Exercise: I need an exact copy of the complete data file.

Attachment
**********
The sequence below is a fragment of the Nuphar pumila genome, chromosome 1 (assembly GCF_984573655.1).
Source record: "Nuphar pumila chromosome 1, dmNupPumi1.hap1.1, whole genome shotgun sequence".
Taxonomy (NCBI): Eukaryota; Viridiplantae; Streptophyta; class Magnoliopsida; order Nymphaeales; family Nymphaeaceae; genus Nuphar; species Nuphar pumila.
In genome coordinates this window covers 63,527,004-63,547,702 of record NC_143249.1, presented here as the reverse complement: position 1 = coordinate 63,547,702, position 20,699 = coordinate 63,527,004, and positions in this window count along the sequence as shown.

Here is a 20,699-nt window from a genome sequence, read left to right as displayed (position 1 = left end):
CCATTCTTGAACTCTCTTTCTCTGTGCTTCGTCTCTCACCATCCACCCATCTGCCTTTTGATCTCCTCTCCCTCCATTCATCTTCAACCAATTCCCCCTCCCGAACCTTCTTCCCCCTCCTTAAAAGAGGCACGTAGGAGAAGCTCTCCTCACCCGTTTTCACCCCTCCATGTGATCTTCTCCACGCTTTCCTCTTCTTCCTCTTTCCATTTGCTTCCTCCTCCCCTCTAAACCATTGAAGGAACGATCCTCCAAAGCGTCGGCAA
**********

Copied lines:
The sequence below is a fragment of the Nuphar pumila genome, chromosome 1 (assembly GCF_984573655.1).
Source record: "Nuphar pumila chromosome 1, dmNupPumi1.hap1.1, whole genome shotgun sequence".
Taxonomy (NCBI): Eukaryota; Viridiplantae; Streptophyta; class Magnoliopsida; order Nymphaeales; family Nymphaeaceae; genus Nuphar; species Nuphar pumila.
In genome coordinates this window covers 63,527,004-63,547,702 of record NC_143249.1, presented here as the reverse complement: position 1 = coordinate 63,547,702, position 20,699 = coordinate 63,527,004, and positions in this window count along the sequence as shown.

Here is a 20,699-nt window from a genome sequence, read left to right as displayed (position 1 = left end):
CCATTCTTGAACTCTCTTTCTCTGTGCTTCGTCTCTCACCATCCACCCATCTGCCTTTTGATCTCCTCTCCCTCCATTCATCTTCAACCAATTCCCCCTCCCGAACCTTCTTCCCCCTCCTTAAAAGAGGCACGTAGGAGAAGCTCTCCTCACCCGTTTTCACCCCTCCATGTGATCTTCTCCACGCTTTCCTCTTCTTCCTCTTTCCATTTGCTTCCTCCTCCCCTCTAAACCATTGAAGGAACGATCCTCCAAAGCGTCGGCAA